FAYETTEVILLE — Adults wiped their eyes solemnly during Tuesday's two-hour deployment ceremony for nearly 4,000 members of the N.C. National Guard headed to Iraq.
A woman sobbed while standing in line at a concession stand waiting to order a pizza. Babies wailed.
Spc. Matt Sears was leaving behind his only child, Aidyn, a daughter born April 9. His grandmother, Rosetta Allen of Goldsboro, said, "I feel like my heart's coming out."
It's the second deployment for the N.C. National Guard's 30th Heavy Brigade Combat Team. Based in Clinton, the team has armories from Wilmington to Charlotte, as well as a battalion from West Virginia and a company from Colorado.
Some soldiers were scheduled to leave on planes early this morning. Most will be gone in 10 days.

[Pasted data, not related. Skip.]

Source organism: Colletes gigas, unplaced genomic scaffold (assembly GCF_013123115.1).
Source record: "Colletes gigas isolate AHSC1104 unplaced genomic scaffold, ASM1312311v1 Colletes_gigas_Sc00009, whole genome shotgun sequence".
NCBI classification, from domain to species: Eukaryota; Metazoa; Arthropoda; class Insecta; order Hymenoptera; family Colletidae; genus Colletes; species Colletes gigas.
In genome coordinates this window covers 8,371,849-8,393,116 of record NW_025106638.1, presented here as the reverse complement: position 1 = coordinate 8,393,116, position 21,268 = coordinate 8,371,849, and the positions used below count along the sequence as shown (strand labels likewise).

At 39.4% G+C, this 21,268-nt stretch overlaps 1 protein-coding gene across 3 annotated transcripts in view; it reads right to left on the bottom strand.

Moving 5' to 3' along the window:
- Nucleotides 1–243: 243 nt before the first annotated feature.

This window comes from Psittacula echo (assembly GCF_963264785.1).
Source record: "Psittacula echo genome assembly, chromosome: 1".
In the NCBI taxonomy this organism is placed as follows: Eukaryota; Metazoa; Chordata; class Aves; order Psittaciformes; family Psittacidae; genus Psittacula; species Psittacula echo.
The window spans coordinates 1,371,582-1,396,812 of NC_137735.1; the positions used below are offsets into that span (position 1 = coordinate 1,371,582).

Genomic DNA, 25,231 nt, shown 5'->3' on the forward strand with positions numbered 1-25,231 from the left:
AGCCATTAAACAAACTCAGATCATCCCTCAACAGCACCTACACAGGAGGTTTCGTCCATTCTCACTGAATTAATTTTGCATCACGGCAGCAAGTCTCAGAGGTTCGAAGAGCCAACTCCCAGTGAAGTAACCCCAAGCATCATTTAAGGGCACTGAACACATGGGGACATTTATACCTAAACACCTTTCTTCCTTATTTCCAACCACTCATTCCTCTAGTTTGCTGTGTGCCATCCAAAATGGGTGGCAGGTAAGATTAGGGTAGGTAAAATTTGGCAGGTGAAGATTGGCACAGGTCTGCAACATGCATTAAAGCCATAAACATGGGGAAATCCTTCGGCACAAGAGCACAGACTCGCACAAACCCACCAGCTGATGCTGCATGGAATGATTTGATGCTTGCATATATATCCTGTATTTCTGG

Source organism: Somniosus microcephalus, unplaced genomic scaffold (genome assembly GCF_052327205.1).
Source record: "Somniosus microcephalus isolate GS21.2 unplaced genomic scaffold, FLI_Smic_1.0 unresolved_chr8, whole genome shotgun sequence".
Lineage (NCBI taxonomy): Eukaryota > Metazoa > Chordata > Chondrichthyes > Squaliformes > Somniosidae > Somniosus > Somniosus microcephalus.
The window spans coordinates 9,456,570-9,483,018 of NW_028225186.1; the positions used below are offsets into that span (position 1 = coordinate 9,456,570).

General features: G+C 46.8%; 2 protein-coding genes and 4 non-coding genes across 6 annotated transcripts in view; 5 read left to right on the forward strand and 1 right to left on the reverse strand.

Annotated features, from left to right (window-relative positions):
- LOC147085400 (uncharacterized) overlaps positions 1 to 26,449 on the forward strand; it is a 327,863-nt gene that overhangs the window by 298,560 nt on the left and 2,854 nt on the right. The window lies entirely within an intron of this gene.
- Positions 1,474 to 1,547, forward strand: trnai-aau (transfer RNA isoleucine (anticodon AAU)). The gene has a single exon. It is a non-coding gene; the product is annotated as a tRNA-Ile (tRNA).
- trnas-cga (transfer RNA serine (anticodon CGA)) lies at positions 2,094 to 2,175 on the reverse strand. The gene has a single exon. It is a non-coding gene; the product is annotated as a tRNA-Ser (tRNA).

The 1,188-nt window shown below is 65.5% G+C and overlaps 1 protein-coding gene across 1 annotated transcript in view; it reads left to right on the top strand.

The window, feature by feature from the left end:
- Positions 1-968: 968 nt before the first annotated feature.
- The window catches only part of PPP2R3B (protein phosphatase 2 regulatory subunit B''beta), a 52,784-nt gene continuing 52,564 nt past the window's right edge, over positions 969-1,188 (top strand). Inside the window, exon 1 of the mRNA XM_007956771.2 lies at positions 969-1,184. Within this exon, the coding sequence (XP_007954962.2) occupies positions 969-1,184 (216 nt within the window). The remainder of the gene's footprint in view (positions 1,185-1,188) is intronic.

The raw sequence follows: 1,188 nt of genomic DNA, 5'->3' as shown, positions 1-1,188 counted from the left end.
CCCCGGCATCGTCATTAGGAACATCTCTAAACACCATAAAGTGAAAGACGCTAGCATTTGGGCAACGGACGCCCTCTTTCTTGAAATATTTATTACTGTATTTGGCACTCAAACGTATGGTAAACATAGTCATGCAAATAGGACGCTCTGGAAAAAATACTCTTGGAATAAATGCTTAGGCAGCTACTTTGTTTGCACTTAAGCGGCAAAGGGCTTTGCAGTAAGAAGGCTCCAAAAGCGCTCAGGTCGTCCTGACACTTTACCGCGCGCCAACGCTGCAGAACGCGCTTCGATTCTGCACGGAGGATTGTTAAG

Dignitaries did their best to lighten the mood at Crown Coliseum.
Gov. Beverly Perdue asked for a round of applause for the soldiers, then asked the soldiers to clap for their loved ones, "the families who will keep your mess together while you're fighting for this country."
Col. Gregory A. Lusk, commander of the 30th, promised that the tears would be transformative.
The soldiers will come home, Lusk said, proud of making the world a safer place.
After the ceremony, Allen waited outside to see her grandson. Her tears began before she even saw him. Matt's mom was crying. His wife, Casey, was crying. His cousins cried. His aunt cried.
Sears, 20, bent down to kiss his infant daughter on the forehead. He hugged everyone.
Matt Sears didn't cry. He did not want to in front of his family.
But, after his bus was delayed and he returned for a second round of goodbyes, he covered his eyes with his hand.